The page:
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Beloved by Toni Morrison: A Novel Review

Introduction

Published in 1987, Beloved by Toni Morrison became one of her most well-known novels, winning the Pulitzer Prize in 1988. This work is extremely powerful at evoking a wide range of emotions; it balances fear, hate, tension, desire, and love, which can take many forms, including maternal, physical, and abstract liberation. While characters in this novel display different feelings and reasons for their actions, it can be argued that Sethe’s motherly love is one of the strongest and most controversial motives.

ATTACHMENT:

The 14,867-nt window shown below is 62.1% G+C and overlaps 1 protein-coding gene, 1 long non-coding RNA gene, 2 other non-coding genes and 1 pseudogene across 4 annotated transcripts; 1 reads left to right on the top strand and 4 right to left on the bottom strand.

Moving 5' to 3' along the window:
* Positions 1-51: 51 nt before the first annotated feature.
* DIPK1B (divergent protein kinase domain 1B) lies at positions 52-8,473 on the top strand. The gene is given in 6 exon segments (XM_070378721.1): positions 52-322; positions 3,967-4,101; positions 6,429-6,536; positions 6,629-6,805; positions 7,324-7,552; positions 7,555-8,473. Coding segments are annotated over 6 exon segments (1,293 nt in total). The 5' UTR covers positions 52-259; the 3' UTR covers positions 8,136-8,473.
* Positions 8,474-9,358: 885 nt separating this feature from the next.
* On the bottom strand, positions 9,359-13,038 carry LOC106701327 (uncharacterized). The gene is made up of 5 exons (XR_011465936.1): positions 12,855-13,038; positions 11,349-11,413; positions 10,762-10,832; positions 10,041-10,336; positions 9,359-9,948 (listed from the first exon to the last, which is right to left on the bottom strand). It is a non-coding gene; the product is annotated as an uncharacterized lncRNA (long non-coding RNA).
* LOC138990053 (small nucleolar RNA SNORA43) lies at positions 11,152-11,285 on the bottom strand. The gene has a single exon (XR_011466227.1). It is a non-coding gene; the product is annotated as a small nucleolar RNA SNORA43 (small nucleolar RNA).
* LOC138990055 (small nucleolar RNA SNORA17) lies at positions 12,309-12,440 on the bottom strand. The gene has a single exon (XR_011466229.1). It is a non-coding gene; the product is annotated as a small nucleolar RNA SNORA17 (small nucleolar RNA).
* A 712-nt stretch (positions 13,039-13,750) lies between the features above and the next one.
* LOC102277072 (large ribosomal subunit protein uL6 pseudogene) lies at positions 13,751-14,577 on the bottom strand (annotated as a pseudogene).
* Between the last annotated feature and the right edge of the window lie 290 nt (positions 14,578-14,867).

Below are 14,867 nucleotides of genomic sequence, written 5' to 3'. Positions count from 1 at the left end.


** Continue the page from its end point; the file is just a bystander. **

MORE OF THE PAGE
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The Main Themes of the Novel and Women in Slavery

Morrison’s narrative touches on different topics, which include slavery, history, grief, shame, and love. Not only is the work notable for its lyrical language, suspense, and mystery, but also its multi-perspective approach. This allows the reader to experience the events through the characters’ eyes. The endless struggles and torments of Denver, Sethe, Beloved, Paul D., and Baby Suggs are thought-provoking and shocking for the reader. The fact that women and their specific challenges dominate the novel’s storyline is remarkable as well. The novel exposes readers to the extreme difficulties enslaved women had to live through, losing their children, husbands, their own bodies and lives.

Sethe’s Character and Storyline